The original Sloane

Yesterday I found myself in Duke of York Square, which is just along the King’s Road from Sloane Square. So, what with the Duke of York being one of Britain’s most under-rated military leaders, at any rate according to this book, I thought that, this might be a statue of the Duke himself.

But a closer look at the plinth told me different:

Wikipedia tells us more about this, the original Sloane, from whom, of course, Sloane Square took its name, and because of whom Sloanes are called Sloanes. Sir Hans Sloane, it seems, was the collector of scientific specimens who first got the British Museum started. Plus, this:

He is credited with creating drinking chocolate.

Blog and learn. Here is a rather more artistic close-up of this same statue:

This statue is a recreation by Simon Smith of a statue carved in 1737 by John Rysbrack. Smith’s new statue was unveiled in 2007:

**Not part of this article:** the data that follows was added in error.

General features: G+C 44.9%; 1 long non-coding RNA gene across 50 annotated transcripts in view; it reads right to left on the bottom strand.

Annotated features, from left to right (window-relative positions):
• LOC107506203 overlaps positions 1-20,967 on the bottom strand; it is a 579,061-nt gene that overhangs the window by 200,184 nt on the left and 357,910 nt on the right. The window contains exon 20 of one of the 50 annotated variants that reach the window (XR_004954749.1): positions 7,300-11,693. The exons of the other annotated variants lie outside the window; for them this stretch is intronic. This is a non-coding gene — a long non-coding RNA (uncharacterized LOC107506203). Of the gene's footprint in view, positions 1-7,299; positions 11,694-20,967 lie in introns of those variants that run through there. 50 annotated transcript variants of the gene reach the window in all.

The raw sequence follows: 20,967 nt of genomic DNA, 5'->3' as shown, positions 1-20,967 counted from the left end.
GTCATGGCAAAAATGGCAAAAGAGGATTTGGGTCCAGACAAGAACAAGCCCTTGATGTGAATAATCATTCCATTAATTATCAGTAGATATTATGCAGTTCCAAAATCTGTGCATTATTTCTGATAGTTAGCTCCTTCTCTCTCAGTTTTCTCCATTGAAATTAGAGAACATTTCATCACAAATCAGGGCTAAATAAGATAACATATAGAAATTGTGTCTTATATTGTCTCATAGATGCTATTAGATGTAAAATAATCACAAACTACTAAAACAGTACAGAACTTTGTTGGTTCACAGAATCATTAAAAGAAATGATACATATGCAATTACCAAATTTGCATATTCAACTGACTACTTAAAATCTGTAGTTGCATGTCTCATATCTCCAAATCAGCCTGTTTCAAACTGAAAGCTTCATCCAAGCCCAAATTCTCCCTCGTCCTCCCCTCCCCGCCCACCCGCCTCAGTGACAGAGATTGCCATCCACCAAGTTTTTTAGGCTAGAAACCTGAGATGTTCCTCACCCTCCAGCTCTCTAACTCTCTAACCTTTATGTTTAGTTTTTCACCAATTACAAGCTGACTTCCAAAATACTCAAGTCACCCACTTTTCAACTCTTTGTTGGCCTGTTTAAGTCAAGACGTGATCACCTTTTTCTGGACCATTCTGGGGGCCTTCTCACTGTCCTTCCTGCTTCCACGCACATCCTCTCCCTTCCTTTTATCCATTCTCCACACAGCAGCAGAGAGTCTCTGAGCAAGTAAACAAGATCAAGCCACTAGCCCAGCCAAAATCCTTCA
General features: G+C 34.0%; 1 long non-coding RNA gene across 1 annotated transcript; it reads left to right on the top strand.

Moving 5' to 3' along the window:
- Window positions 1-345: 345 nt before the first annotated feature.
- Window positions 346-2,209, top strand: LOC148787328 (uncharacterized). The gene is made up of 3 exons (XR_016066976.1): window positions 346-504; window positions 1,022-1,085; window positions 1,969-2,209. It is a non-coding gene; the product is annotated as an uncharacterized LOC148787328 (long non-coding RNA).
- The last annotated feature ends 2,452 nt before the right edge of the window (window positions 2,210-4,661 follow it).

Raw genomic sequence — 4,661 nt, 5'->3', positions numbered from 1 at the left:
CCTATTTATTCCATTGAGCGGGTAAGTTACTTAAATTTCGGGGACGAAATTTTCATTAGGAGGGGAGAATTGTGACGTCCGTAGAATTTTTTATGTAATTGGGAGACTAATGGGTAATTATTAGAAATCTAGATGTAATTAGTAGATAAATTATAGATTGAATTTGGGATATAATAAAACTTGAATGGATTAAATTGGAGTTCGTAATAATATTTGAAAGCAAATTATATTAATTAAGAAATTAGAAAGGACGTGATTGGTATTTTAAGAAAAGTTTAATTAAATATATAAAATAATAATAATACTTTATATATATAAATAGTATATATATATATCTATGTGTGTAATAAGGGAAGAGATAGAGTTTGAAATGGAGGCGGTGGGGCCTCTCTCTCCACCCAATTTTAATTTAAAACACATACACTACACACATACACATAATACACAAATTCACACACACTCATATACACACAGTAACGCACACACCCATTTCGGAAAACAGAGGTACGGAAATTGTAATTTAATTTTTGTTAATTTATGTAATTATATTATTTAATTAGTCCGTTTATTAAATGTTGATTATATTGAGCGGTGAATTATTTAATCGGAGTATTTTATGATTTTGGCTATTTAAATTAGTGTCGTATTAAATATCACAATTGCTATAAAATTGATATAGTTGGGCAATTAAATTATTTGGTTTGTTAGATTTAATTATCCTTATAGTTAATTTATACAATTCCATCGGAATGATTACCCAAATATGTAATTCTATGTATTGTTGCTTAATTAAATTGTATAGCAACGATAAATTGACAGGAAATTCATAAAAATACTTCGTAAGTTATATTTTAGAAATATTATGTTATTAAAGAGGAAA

The original statue, now deteriorated, is housed in the British Museum, with a cast in the Chelsea Physic Garden. The sculptor, Simon Smith, said: “`I wanted the sculpture to show Sir Hans Sloane as a kind man with a sharp intellect and an enquiring mind. An approachable man of principle and logic, who’s morals and philanthropy are still of benefit to us today.”

The light yesterday was very dim, even early in the afternoon. But whereas buildings often respond well to bright sunlight, I find that statue photos are often deranged if sunlight is unimpeded, and better when the light is more spread around and is coming from lots of different directions, as happens under cloud. Less light, but of the right sort, does the job.

Originally posted at Brian Micklethwait’s Old Blog

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